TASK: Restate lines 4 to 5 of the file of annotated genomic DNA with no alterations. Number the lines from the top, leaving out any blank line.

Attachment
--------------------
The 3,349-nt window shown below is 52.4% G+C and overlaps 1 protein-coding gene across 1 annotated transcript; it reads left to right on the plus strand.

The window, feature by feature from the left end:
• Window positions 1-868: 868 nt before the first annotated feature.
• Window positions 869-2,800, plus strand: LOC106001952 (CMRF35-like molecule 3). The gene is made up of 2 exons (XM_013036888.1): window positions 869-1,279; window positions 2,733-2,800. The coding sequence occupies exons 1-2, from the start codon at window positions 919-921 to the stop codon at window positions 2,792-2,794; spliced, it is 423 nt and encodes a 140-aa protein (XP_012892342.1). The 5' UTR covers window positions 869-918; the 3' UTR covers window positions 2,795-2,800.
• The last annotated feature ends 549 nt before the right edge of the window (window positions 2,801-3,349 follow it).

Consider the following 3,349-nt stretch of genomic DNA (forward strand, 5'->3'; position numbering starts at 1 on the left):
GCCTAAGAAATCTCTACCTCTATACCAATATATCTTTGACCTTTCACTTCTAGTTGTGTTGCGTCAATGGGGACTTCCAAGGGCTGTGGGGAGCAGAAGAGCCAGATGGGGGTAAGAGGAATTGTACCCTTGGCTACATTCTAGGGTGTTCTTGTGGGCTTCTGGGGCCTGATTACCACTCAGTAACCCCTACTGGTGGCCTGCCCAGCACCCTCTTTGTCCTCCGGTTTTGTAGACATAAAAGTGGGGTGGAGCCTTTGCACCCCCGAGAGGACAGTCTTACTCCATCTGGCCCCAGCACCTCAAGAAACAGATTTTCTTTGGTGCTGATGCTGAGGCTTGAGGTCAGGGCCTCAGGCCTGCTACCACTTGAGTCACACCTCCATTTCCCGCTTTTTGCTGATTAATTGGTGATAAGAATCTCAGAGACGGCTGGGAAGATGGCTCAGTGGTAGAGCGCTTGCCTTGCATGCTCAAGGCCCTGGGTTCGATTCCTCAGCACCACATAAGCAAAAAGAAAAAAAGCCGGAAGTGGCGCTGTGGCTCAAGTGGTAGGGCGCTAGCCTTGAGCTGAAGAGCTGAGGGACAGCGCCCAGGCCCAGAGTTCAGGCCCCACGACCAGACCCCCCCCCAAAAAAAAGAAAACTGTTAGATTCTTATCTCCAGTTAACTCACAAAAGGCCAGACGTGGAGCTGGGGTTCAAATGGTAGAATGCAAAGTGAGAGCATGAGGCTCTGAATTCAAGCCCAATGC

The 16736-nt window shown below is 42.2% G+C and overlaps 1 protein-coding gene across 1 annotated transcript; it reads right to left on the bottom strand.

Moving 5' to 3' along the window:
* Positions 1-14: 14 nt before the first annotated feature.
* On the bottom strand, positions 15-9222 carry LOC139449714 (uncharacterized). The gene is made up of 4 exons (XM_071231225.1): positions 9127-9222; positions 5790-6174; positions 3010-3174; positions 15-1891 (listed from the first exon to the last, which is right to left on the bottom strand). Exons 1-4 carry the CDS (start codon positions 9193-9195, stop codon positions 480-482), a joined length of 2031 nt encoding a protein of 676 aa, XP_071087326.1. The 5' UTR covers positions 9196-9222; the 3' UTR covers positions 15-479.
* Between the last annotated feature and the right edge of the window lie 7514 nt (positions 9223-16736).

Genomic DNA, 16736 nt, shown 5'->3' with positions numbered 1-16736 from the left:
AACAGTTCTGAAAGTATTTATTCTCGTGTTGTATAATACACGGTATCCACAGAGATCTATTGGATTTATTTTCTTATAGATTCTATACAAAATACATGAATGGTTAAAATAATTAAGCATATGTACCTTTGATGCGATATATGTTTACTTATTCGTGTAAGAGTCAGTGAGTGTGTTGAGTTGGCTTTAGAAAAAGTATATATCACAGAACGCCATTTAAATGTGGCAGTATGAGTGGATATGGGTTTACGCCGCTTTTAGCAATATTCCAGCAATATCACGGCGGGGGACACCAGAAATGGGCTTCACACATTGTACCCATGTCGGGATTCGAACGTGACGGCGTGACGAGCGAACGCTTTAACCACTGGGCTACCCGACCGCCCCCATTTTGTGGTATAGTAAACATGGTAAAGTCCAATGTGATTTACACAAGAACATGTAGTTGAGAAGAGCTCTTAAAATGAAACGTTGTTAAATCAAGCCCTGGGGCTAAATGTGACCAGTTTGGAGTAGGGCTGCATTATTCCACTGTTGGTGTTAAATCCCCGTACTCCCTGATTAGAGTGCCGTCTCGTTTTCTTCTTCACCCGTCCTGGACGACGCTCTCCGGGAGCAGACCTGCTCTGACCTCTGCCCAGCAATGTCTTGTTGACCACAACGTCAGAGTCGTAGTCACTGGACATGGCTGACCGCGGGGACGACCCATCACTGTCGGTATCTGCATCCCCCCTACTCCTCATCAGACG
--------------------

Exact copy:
• Window positions 869-2,800, plus strand: LOC106001952 (CMRF35-like molecule 3). The gene is made up of 2 exons (XM_013036888.1): window positions 869-1,279; window positions 2,733-2,800. The coding sequence occupies exons 1-2, from the start codon at window positions 919-921 to the stop codon at window positions 2,792-2,794; spliced, it is 423 nt and encodes a 140-aa protein (XP_012892342.1). The 5' UTR covers window positions 869-918; the 3' UTR covers window positions 2,795-2,800.
• The last annotated feature ends 549 nt before the right edge of the window (window positions 2,801-3,349 follow it).